Obituary: former Washington National Opera music director Heinz Fricke, 88

Posted on: December 11, 2015

“Heinz Fricke, the East German conductor who had an unlikely late-career renaissance as the beloved music director of the Washington National Opera and the Kennedy Center Opera House Orchestra, died Dec. 7 near Berlin,” writes Anne Midgette in Tuesday’s (12/8) Washington Post. “He was 88.” Born February 11, 1927, in Halberstadt, Germany, Fricke “rose to eminence in East Germany after World War II, taking over the helm of the Berlin State Opera (Staatsoper) in 1961, the same year the Berlin Wall was built. He led that ensemble, one of Germany’s most prestigious, for the next 30 years …Not until 1990 was he allowed to come to the United States. A protégé of the noted Austrian conductor Erich Kleiber, he had studied with some of the leading maestros of the 20th century…but the authorities preferred that he continue it on his home turf…In 1993, after a successful appearance leading ‘The Flying Dutchman’ with the Washington National Opera, Mr. Fricke—almost entirely unknown in the United States—took over as music director of that company and the Kennedy Center Opera House Orchestra…During an 18-year tenure, Mr. Fricke improved standards and discipline and replaced more than 20 players, one-third of the small orchestra, with his own hires.”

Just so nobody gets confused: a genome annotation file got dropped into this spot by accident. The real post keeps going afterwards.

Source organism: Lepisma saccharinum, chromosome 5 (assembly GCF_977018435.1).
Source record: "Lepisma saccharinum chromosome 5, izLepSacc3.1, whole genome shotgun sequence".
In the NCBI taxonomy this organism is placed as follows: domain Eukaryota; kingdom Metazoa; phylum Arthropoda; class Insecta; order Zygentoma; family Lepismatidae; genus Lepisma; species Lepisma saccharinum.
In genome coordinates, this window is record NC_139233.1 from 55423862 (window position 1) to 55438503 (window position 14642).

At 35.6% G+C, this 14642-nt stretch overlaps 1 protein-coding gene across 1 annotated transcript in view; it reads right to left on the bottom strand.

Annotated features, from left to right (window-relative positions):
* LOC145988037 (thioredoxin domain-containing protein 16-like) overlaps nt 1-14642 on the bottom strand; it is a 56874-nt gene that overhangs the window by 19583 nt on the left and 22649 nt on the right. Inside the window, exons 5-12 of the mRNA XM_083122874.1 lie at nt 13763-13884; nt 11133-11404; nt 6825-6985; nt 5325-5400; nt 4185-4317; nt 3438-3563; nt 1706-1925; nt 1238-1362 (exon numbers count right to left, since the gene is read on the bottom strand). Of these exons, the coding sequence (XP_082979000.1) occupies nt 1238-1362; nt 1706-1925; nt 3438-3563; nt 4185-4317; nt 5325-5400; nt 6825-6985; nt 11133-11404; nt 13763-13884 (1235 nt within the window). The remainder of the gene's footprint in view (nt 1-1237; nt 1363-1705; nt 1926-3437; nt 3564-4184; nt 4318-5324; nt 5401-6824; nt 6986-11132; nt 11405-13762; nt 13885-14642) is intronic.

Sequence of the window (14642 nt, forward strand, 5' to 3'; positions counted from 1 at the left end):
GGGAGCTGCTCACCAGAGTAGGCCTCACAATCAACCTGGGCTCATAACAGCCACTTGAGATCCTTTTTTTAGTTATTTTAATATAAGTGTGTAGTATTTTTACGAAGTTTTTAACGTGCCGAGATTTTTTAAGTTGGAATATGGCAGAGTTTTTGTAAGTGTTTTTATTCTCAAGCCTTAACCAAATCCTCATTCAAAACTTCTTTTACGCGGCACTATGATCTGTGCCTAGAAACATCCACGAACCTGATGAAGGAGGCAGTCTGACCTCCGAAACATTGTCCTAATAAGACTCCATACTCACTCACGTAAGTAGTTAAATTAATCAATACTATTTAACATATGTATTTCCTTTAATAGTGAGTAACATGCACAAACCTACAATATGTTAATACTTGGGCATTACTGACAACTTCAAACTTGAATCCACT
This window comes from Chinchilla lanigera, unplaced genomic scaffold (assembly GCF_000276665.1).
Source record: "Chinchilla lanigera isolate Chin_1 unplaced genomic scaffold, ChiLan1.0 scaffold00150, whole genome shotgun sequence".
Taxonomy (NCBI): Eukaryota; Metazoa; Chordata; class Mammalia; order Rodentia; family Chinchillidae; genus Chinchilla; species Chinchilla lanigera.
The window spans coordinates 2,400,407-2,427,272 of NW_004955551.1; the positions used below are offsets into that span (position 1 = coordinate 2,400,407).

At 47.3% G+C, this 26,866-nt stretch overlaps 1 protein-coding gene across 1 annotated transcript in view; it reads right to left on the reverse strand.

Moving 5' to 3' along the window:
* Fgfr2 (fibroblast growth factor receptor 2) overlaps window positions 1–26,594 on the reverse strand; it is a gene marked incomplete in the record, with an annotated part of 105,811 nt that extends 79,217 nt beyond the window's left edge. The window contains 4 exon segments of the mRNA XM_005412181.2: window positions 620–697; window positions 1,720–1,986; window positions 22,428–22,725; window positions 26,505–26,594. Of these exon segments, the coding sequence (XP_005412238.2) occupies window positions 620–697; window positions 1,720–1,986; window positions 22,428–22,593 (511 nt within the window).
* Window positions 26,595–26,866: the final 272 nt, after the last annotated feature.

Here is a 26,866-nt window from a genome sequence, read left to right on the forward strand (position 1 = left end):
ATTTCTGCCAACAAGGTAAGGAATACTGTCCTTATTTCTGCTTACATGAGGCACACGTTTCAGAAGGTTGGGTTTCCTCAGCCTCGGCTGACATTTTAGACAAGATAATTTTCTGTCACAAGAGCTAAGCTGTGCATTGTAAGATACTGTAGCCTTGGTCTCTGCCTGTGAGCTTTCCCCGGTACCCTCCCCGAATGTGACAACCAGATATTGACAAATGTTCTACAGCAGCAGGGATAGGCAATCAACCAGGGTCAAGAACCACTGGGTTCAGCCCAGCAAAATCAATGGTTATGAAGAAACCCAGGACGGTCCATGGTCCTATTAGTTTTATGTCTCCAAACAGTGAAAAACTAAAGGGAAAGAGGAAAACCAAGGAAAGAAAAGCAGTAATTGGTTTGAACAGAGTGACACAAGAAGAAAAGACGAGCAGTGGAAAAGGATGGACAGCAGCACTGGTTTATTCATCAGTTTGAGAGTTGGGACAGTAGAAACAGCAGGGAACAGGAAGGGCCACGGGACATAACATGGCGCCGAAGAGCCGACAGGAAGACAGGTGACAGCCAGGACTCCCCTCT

Posted December 11, 2015